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Inspired by General purpose random number generation I decided to perform my own tests to see what was wrong with rand(). Using this program:

srand(time(0));
for (int i = 0; i < 1000000; ++i)
{
    std::cout << rand() % 1000 << " ";
}

I loaded it up in Octave using the commands:

S = load("test.txt")
hist(S)

And got this result:

result

To me the results seem to be pretty uniform. I expected the results to be more skewed. Did I conduct my test wrong?

5
  • 2
    rand is mainly bad because: RAND_MAX is implementation defined, and for instance on visual studio it is merely 2^16; rand is global, meaning that if someone else other than you call srand it may screw up your code. If you have C++11-compilant compiler, consider using one of its RNGs
    – Creris
    Oct 18 '14 at 13:32
  • Depending on the implementation, rand() can have low entropy on its lower bits. If you did rand() % 4, in some implementations this is pretty non-uniform. That's why it's usually recommended (if you use rand()) to write rand() / (RAND_MAX / 4) in this case.
    – leemes
    Oct 18 '14 at 13:33
  • 7
    Is rand() really that bad? YES! Oct 18 '14 at 13:39
  • 2
    Although it may seem uniform, you won't get true uniformity for any interval width other than a power of two. The math is fairly simple..
    – stefan
    Oct 18 '14 at 13:49
  • @Creris on MSVC RAND_MAX is (2^15-1), not 2^16. So you can't even get a 32-bit int with 2 rand() calls. The same in Linux when you have to run 2 calls to get a random int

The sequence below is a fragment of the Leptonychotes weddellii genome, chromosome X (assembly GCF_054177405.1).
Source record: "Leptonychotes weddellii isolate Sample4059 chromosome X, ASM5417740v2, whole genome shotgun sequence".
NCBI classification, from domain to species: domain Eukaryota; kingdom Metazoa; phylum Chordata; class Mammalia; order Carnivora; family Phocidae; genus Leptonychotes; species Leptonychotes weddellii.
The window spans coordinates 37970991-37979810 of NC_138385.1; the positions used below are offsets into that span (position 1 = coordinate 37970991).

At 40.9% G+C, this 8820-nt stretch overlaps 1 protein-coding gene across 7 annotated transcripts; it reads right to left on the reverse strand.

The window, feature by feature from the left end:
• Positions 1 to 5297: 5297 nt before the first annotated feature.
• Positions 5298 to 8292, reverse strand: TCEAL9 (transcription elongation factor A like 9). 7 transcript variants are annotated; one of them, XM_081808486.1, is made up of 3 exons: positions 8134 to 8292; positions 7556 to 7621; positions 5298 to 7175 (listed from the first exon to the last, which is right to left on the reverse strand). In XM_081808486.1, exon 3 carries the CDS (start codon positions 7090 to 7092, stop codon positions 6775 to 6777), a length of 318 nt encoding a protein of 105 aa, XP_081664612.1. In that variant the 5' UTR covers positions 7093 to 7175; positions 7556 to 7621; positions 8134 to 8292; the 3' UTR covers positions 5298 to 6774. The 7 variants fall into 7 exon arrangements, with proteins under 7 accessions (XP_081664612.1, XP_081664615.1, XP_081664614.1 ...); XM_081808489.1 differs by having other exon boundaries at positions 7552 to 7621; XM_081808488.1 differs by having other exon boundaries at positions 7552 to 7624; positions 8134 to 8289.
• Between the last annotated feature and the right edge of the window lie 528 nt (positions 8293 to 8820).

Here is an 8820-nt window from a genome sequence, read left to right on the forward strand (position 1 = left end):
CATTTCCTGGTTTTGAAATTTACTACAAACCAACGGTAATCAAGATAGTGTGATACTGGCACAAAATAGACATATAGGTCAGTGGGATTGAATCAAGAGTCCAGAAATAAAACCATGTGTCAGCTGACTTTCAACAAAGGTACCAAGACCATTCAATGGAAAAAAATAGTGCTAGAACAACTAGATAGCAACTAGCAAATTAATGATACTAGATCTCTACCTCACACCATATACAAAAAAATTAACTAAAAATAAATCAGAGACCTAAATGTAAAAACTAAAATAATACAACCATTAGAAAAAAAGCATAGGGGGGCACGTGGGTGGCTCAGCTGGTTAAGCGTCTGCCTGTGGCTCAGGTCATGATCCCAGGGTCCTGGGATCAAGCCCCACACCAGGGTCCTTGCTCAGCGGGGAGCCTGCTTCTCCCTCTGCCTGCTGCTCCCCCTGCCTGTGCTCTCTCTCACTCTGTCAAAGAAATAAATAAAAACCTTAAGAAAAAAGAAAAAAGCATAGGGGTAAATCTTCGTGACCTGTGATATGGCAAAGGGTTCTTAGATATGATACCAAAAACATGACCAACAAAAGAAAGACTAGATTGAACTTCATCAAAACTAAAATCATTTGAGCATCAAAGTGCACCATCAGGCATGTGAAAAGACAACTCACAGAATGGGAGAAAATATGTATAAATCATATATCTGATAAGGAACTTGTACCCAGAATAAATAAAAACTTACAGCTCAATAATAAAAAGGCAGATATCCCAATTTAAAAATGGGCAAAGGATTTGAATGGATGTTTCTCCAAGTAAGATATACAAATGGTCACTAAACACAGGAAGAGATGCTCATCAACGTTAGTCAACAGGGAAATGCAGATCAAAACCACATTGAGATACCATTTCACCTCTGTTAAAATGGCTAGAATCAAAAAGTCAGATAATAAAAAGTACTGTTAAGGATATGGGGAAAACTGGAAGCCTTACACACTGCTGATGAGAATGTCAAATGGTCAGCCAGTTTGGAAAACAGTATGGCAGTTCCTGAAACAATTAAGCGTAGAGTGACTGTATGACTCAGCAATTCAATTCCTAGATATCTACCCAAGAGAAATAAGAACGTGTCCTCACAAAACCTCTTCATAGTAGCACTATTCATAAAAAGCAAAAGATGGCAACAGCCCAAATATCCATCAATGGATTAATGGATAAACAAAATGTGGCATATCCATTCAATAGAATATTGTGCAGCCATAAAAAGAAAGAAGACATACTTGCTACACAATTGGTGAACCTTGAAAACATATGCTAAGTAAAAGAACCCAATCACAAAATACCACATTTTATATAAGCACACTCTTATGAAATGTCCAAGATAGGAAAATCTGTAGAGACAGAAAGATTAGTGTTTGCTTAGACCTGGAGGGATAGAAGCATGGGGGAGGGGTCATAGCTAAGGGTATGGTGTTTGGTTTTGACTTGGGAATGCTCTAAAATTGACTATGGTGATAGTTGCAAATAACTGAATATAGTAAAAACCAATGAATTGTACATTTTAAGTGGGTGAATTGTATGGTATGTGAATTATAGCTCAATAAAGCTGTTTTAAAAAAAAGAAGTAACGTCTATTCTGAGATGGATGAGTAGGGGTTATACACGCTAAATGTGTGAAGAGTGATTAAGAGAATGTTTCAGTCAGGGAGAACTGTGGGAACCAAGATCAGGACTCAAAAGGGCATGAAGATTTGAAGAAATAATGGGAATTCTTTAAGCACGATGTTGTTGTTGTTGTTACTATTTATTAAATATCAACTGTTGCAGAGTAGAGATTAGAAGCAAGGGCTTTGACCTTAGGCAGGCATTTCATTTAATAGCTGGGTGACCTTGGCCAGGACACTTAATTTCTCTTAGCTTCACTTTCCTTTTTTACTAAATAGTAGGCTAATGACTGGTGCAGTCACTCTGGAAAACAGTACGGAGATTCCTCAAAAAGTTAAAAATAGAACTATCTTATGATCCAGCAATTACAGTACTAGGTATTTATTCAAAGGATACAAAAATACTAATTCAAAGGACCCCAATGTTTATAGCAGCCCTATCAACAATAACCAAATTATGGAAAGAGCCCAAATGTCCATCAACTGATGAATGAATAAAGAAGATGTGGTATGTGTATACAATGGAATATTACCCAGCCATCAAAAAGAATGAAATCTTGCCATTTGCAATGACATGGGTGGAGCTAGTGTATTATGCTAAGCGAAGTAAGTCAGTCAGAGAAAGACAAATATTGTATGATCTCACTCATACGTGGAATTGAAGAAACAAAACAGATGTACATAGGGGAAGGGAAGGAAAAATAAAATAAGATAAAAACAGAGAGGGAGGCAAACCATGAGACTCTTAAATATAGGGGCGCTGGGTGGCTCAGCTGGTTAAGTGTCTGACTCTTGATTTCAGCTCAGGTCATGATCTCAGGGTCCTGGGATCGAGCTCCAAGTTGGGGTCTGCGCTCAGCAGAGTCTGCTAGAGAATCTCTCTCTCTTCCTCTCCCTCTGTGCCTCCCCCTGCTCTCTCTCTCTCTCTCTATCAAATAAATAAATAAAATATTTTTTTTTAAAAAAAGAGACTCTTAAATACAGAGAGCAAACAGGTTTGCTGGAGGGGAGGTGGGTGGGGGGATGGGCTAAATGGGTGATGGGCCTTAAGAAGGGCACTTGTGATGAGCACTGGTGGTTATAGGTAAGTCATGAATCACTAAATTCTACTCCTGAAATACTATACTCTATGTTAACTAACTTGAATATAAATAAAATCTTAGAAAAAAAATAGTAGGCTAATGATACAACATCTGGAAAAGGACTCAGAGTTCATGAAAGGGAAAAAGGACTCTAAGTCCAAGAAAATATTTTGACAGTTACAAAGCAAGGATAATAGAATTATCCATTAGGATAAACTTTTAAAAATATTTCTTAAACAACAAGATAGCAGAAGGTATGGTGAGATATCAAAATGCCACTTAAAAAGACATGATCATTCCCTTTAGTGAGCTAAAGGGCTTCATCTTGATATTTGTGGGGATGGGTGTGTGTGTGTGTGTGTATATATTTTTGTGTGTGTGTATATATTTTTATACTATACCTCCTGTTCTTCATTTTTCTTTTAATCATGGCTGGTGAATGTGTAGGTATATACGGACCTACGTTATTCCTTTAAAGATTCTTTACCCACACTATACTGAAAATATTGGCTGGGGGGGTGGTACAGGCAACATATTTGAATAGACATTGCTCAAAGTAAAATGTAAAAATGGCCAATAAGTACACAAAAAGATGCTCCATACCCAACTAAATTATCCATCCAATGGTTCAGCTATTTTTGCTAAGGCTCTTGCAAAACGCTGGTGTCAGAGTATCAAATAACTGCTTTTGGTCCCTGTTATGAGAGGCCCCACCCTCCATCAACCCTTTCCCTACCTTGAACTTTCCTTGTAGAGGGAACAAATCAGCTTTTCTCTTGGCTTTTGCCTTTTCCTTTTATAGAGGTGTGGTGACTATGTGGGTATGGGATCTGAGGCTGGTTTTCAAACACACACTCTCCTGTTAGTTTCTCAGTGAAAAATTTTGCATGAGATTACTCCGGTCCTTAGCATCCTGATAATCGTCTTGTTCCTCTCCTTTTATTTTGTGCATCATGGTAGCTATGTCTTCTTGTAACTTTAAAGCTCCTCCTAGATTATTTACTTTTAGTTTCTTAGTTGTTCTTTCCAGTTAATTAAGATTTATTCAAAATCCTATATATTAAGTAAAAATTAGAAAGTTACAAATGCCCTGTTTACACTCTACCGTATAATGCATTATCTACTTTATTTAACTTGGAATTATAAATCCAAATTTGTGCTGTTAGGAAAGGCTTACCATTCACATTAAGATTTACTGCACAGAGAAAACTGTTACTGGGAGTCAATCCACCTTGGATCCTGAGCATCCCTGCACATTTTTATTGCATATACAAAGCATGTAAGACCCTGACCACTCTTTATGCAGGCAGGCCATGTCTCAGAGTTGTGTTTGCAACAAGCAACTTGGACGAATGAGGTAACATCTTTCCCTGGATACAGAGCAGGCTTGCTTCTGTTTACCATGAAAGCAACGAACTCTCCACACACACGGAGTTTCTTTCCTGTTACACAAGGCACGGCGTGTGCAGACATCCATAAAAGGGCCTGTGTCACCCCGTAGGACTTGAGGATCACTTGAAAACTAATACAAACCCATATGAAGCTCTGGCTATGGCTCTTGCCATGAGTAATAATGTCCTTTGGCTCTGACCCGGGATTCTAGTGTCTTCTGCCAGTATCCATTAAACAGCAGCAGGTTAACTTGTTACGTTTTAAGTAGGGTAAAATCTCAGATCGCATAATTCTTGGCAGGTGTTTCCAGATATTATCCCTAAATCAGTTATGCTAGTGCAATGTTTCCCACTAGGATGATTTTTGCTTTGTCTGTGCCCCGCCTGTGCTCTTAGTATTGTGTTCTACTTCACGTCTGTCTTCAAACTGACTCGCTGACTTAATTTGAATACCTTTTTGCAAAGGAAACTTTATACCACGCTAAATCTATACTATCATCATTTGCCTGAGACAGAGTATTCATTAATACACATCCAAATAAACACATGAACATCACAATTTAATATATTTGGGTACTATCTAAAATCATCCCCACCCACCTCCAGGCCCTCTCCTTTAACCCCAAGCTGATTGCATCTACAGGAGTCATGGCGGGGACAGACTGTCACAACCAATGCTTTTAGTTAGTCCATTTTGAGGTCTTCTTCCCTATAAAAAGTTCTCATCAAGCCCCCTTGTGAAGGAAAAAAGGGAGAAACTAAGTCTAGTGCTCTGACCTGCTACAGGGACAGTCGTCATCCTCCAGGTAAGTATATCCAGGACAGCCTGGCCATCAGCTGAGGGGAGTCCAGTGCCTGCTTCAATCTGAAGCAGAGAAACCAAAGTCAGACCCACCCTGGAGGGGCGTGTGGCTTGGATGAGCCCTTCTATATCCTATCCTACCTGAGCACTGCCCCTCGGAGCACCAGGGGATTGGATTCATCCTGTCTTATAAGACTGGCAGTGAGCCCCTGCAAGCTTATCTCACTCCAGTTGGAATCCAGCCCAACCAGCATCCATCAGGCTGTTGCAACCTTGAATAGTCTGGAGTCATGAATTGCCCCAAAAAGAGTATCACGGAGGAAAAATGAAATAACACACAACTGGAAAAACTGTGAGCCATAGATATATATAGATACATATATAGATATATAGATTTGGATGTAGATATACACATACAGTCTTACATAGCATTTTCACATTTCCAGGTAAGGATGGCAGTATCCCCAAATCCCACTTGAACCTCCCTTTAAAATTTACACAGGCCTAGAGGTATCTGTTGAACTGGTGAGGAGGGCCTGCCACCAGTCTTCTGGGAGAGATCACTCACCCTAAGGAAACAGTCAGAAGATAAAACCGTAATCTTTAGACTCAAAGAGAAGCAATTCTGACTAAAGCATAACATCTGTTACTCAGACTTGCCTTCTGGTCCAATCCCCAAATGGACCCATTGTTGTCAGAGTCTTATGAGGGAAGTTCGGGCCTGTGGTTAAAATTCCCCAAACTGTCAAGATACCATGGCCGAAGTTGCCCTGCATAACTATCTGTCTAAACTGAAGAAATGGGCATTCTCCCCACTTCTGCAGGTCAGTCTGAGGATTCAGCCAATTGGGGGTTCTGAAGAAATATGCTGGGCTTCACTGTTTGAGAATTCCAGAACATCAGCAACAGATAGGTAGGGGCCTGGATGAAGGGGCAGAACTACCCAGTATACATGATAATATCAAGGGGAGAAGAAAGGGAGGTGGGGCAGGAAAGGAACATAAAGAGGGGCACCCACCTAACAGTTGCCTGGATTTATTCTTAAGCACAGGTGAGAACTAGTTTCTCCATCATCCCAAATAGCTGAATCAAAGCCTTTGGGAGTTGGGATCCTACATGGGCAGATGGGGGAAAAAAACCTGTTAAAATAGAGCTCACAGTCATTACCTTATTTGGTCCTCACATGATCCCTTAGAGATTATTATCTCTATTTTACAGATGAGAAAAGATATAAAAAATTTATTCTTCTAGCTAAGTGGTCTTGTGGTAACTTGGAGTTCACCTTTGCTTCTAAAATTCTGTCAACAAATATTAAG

– phuclv
    Jun 5 '17 at 12:09
15

The test in your question doesn't really test for randomness. All it does is ensure that the numbers are uniformly distributed. This is a necessary but not a sufficient condition: there are many other ways in which a random number generator can be deficient.

For example, if I gave your a function that returned the numbers 0, 1, 2, ..., 999 in a loop, it would also pass your test. Yet it would clearly fail any reasonable definition of randomness.

To see how random number generators are tested in practice, take a look at

For a discussion of rand() specifically, check out rand() Considered Harmful.

0
2

One important point you aren't considering is how predictable the generated random sequence is. When using time() as the randomness seed, if the attacker knows - more or less - when the seed was generated, he can rather easily reproduce your entire random sequence.

This is why a true random source is desired, assuming you use these random numbers for anything security-related.

When security really matters, you further want to get each of your numbers from the true random source, without relying on a PRNG at all. Slower but safer.

0

It depends on your purpose, the provided rand() is simple for on hand usage with acceptable distribution possibility, it is not designed for encryption purpose, nor physical simulation purpose. If you wanna one encryption level or to do physical simulation, it is not a good choice, and you may have to get a special implementation.
there's no real randomness produced by computer programs yet.

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